As we finish out the 4th of July week, I started to consider what is ‘freedom’ when it comes to the workplace. Fundamentally, it comes down to embracing our humanity at work and being able to bring our true self to work.  The organization of the future is one that must continually evolve since the environment will constantly change. The only way to successfully navigate this environment of change is to embrace your employees as humans so they can grow and evolve with the organization.

The concept of freedom at work is relatively simple. Here are some things to consider as you look at your work environment. These are challenges I have heard, as a performance coach, from client-after-client.

Once organizations embrace these concepts, engagement will increase, people will love what they do, and innovation will flourish.

What is freedom from the perspective of an employee, knowledge worker or manager?

  • I can challenge the status quo.  I have the freedom to challenge the status quo up and down the organization without fear. I can walk into my EVPs office and tell him/her my thoughts, and they will listen. Even if they disagree, they will respect me enough to hear my ideas and opinions.  My ideas do not need to be implemented, but I would like to be able to have my voice heard.
  • I can be myself.  I can bring my whole self to work –  the whole big, messy human complexity that includes everything I am – from emotions, logic, and professionalism, to commitment, passion, and creativity, and so much more.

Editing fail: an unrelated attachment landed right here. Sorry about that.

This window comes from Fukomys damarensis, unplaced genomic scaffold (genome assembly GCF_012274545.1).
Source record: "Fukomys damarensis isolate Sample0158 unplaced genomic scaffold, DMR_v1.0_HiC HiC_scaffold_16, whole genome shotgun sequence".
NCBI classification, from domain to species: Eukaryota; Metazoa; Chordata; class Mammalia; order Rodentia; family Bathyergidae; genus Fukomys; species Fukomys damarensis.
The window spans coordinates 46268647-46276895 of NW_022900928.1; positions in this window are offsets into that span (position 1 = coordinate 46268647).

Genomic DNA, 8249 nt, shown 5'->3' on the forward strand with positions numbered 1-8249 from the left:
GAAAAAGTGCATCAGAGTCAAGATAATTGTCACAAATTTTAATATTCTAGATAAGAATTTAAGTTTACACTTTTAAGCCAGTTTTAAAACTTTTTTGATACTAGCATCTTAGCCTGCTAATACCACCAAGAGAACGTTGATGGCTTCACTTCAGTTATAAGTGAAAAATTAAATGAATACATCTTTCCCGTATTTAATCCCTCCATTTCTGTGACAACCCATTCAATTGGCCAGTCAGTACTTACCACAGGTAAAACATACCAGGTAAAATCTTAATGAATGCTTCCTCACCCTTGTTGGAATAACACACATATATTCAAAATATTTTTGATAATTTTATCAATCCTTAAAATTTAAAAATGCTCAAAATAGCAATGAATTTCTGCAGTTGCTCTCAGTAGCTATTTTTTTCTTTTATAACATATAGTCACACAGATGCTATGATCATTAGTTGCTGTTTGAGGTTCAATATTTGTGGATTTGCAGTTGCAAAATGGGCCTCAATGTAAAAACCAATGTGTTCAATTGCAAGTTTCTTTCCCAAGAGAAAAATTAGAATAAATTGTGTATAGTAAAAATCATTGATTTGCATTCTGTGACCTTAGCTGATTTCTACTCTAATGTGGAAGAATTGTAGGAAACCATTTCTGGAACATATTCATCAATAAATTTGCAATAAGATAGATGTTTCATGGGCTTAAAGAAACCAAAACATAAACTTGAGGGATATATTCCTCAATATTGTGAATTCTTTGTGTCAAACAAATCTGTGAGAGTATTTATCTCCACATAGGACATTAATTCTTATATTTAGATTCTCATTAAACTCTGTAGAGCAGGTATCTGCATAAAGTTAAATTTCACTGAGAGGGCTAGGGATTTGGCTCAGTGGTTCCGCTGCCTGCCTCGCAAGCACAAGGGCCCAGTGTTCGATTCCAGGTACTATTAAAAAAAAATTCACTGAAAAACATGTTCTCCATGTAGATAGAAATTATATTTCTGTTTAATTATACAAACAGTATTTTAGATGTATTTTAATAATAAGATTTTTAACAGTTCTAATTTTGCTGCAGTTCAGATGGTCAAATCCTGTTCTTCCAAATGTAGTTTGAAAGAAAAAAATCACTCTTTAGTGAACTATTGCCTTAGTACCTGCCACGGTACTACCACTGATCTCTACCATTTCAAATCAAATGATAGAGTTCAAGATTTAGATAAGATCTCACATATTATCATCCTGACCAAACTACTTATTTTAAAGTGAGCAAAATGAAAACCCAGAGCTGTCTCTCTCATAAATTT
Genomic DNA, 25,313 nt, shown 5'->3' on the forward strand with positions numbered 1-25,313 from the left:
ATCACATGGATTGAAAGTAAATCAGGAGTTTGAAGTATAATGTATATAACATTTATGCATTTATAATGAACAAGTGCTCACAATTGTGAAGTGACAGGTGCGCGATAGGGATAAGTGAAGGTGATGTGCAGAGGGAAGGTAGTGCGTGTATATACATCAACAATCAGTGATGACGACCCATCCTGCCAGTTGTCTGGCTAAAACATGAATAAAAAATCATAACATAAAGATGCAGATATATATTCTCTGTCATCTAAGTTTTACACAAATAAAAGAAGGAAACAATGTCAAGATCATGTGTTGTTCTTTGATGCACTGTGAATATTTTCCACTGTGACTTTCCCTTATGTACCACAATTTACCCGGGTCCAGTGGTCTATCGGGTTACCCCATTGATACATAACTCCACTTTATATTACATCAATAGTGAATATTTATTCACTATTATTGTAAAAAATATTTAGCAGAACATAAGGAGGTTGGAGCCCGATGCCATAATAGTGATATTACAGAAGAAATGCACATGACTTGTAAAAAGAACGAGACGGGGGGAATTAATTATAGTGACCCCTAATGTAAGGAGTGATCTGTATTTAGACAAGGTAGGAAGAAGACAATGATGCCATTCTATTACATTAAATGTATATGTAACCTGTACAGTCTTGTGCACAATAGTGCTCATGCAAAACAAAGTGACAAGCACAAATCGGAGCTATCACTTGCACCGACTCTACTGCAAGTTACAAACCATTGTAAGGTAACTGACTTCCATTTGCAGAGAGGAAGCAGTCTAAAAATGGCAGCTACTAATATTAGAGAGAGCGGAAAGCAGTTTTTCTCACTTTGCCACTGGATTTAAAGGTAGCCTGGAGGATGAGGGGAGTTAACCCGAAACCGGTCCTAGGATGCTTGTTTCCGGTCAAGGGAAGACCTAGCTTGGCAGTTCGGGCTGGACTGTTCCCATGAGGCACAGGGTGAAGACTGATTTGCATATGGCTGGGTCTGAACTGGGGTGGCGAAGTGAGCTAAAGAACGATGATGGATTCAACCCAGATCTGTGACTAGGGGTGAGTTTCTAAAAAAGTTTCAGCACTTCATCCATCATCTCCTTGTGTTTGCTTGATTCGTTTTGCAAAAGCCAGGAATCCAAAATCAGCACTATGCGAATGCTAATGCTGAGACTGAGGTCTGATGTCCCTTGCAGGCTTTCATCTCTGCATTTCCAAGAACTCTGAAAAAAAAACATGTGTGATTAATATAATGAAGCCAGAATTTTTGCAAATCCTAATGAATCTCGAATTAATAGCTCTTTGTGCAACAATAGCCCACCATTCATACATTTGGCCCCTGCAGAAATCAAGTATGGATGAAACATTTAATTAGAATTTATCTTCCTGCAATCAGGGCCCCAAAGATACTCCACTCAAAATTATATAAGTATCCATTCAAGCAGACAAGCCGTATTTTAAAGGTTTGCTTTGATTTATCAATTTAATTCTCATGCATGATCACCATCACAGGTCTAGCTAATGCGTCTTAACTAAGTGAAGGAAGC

• I can make a mistake.  If I make a mistake, I want to be able to learn from it.  When I am scared of making mistakes, I hide errors and will not take risks.  
  • I am paid equitably.  I am paid for the value I provide.  Period.
  • I am safe.  I need to feel safe at work. I should be free from any anxiety associated with health or bodily harm or workplace bullies. 
  • I can learn.  There are many opportunities for me to learn and grow. Don’t put me in a box.  Allow me to step up to new opportunities and projects even if I am not an expert. 
  • I can manage my time.  Time is the most precious commodity.  Freedom means giving me the autonomy to choose the place and time I work. Yes, I need to attend meetings and respond to issues, but unless there is a business imperative, allow me to work from home and in the hours that work for both me personally and the organization.
  • I do not have to be perfect.  I spend so much time at work checking, rechecking, and forcing things to be perfect.  But this comes at the cost of getting products to market quickly.  Perfection is the enemy of innovation.  
  • I can determine how my work gets done. Make sure I understand my goals and give me the right tools to succeed without micromanagement. Give me the autonomy to meet the goals and my guess is the results will surprise you.
  • To have a community at work.  Let’s treat work as a relationship versus a contract. Characteristics of a relationship include trust, acceptance, communication, support, and reciprocity. This is what we want at work.

Most of us want to come into work, love what we do, feel that we contributed to something greater than ourselves, and have meaning in what we accomplished.  This is how I define freedom at work.